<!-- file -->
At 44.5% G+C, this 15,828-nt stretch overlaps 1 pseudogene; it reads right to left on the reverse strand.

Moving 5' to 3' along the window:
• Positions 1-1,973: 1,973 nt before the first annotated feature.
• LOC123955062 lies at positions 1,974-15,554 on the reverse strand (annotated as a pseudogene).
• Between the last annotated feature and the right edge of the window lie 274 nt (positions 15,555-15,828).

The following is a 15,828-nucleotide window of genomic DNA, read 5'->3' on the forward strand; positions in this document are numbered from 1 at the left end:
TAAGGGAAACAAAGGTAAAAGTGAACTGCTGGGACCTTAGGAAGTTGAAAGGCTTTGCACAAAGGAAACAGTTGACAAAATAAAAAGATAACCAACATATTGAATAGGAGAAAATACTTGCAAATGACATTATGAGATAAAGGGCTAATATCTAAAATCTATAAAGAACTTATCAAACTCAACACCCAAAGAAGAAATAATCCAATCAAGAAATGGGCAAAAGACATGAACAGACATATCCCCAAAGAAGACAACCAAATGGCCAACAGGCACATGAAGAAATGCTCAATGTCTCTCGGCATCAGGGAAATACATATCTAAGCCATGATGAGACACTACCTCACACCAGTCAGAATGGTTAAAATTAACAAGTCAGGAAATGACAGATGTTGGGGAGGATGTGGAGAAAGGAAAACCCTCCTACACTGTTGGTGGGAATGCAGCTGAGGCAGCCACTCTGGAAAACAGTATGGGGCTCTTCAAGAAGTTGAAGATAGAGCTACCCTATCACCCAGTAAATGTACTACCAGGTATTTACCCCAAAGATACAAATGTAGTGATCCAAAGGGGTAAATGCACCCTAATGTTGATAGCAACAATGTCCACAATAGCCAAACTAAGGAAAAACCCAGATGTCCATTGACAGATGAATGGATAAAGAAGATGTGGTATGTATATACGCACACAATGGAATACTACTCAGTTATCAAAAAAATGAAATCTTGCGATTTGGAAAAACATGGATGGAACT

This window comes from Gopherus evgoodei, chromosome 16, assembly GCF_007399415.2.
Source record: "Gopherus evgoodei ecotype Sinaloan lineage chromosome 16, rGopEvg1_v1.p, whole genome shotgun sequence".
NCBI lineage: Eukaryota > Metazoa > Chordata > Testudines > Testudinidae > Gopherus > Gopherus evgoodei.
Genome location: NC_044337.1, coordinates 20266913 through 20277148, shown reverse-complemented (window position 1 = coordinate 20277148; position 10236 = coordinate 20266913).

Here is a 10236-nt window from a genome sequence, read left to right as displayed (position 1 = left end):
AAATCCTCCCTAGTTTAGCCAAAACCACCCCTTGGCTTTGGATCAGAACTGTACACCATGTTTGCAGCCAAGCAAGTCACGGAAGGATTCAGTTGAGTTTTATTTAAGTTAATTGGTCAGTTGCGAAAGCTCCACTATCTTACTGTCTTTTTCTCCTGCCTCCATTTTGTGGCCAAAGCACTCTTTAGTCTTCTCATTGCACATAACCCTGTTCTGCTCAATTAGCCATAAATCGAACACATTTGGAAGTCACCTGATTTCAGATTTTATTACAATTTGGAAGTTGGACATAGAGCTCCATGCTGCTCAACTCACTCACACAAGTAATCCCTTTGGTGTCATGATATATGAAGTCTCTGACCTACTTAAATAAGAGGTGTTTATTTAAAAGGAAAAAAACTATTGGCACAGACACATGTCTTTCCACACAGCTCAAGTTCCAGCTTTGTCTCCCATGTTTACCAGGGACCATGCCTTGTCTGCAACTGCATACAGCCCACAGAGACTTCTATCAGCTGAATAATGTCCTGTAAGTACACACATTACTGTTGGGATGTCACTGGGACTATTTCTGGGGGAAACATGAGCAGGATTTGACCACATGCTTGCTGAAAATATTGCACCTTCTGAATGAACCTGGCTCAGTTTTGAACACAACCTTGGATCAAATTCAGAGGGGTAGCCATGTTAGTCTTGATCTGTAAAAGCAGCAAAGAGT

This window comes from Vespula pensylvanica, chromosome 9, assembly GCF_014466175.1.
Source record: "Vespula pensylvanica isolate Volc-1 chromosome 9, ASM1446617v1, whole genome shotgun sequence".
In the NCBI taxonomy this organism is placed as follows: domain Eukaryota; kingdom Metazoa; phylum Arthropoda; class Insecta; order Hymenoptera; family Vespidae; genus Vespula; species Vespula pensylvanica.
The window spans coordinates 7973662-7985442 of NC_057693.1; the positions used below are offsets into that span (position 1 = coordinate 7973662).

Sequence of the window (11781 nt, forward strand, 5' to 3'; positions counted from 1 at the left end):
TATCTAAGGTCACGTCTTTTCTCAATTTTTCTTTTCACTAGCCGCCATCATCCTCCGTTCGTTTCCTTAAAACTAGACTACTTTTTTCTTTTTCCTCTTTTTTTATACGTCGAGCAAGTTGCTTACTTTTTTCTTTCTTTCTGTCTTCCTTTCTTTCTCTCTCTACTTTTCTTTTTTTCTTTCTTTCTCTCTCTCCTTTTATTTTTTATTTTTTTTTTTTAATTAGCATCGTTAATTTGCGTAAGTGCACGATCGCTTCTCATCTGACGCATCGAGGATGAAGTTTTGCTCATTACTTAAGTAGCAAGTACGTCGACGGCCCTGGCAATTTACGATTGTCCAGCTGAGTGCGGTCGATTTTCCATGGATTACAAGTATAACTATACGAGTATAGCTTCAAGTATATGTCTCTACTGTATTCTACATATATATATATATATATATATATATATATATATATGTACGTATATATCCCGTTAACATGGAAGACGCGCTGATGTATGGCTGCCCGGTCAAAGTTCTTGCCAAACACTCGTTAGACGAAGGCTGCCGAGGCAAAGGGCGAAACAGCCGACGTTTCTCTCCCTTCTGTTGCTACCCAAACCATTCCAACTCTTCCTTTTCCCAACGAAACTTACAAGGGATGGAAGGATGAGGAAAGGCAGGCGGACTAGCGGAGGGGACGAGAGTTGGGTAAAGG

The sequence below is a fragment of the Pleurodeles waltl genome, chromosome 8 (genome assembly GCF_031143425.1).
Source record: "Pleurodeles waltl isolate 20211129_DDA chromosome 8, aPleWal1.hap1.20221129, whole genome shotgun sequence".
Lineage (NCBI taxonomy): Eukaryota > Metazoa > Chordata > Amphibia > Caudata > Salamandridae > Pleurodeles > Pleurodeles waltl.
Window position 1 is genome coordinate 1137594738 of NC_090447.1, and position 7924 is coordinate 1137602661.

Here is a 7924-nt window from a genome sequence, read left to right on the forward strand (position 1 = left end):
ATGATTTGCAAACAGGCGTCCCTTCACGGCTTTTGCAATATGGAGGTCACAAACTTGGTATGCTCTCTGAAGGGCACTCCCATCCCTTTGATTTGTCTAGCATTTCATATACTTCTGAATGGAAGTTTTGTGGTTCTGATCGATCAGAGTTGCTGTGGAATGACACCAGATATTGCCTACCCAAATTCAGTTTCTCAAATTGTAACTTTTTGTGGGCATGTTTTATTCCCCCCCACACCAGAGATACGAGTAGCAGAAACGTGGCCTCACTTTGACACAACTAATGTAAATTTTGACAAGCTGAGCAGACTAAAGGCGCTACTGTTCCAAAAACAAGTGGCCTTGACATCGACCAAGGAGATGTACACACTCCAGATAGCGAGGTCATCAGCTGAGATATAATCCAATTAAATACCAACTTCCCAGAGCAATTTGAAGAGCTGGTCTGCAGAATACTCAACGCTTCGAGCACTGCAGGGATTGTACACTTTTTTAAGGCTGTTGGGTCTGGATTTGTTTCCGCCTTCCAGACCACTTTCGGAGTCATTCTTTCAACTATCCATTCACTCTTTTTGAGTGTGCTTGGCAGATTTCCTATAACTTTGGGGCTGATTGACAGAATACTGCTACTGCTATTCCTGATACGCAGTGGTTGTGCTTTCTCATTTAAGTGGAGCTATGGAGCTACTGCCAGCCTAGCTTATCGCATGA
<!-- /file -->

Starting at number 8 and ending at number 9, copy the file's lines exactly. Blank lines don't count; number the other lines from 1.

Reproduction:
This window comes from Gopherus evgoodei, chromosome 16, assembly GCF_007399415.2.
Source record: "Gopherus evgoodei ecotype Sinaloan lineage chromosome 16, rGopEvg1_v1.p, whole genome shotgun sequence".